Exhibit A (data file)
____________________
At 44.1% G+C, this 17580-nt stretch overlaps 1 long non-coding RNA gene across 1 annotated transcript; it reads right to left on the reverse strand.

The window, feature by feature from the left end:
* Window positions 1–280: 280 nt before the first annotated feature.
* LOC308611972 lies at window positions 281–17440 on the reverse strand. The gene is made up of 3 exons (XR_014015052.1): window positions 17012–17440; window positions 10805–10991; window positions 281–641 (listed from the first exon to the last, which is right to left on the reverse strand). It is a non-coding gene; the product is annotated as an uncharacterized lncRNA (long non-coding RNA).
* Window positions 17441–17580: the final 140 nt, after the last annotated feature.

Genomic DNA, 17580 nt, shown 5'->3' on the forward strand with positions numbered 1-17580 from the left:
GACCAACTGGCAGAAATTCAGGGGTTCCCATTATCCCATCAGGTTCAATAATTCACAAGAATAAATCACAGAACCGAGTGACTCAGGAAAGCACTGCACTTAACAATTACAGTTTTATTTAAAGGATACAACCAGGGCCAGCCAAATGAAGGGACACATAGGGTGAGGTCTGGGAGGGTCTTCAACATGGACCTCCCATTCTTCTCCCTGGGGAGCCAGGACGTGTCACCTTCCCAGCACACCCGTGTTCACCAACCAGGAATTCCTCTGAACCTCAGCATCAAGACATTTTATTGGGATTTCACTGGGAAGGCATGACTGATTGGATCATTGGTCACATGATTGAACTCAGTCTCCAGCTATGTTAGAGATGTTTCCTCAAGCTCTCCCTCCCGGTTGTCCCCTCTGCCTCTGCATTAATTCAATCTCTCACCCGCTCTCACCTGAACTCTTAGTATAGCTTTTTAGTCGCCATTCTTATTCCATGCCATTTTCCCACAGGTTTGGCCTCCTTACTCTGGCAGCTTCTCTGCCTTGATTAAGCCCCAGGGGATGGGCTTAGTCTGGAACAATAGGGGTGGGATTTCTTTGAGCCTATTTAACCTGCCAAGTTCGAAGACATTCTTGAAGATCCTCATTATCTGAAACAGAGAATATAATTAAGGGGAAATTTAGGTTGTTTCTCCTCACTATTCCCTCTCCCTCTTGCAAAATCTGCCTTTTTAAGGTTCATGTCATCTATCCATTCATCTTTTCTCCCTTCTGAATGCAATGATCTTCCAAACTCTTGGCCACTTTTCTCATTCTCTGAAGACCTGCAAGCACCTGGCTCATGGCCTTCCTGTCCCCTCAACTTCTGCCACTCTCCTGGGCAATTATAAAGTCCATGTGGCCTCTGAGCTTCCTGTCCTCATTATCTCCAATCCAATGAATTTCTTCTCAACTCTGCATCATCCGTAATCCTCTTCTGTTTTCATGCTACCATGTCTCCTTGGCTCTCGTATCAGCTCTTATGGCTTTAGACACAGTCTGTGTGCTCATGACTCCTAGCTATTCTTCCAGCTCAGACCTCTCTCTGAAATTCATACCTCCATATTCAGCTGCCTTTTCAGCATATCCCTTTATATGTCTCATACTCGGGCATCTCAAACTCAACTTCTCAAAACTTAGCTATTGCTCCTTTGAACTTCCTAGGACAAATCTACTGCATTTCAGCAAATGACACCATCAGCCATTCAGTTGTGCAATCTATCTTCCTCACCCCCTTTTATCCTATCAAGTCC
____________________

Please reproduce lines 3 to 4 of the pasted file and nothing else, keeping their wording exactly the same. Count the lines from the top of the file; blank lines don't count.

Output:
* Window positions 1–280: 280 nt before the first annotated feature.
* LOC308611972 lies at window positions 281–17440 on the reverse strand. The gene is made up of 3 exons (XR_014015052.1): window positions 17012–17440; window positions 10805–10991; window positions 281–641 (listed from the first exon to the last, which is right to left on the reverse strand). It is a non-coding gene; the product is annotated as an uncharacterized lncRNA (long non-coding RNA).